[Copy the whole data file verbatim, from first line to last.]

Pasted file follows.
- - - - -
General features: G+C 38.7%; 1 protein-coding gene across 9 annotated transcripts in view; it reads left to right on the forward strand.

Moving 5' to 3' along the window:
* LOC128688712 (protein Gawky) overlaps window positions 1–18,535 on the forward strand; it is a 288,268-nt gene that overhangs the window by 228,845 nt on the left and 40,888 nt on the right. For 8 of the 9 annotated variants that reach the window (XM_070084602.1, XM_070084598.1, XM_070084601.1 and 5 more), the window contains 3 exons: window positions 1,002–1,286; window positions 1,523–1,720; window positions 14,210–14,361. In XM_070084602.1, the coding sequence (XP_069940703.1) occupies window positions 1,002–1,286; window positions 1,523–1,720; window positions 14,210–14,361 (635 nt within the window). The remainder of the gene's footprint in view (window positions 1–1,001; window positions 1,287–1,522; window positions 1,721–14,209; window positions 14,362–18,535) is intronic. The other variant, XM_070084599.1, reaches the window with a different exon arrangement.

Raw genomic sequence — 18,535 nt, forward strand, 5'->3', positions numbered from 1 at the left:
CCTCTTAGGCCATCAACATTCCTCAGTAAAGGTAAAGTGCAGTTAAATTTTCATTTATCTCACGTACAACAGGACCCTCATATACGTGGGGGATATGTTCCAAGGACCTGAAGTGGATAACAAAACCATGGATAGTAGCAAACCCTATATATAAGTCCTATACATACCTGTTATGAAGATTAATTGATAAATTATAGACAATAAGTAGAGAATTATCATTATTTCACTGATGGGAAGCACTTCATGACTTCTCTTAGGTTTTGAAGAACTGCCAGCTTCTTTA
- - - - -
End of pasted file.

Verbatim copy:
General features: G+C 38.7%; 1 protein-coding gene across 9 annotated transcripts in view; it reads left to right on the forward strand.

Moving 5' to 3' along the window:
* LOC128688712 (protein Gawky) overlaps window positions 1–18,535 on the forward strand; it is a 288,268-nt gene that overhangs the window by 228,845 nt on the left and 40,888 nt on the right. For 8 of the 9 annotated variants that reach the window (XM_070084602.1, XM_070084598.1, XM_070084601.1 and 5 more), the window contains 3 exons: window positions 1,002–1,286; window positions 1,523–1,720; window positions 14,210–14,361. In XM_070084602.1, the coding sequence (XP_069940703.1) occupies window positions 1,002–1,286; window positions 1,523–1,720; window positions 14,210–14,361 (635 nt within the window). The remainder of the gene's footprint in view (window positions 1–1,001; window positions 1,287–1,522; window positions 1,721–14,209; window positions 14,362–18,535) is intronic. The other variant, XM_070084599.1, reaches the window with a different exon arrangement.

Raw genomic sequence — 18,535 nt, forward strand, 5'->3', positions numbered from 1 at the left:
CCTCTTAGGCCATCAACATTCCTCAGTAAAGGTAAAGTGCAGTTAAATTTTCATTTATCTCACGTACAACAGGACCCTCATATACGTGGGGGATATGTTCCAAGGACCTGAAGTGGATAACAAAACCATGGATAGTAGCAAACCCTATATATAAGTCCTATACATACCTGTTATGAAGATTAATTGATAAATTATAGACAATAAGTAGAGAATTATCATTATTTCACTGATGGGAAGCACTTCATGACTTCTCTTAGGTTTTGAAGAACTGCCAGCTTCTTTA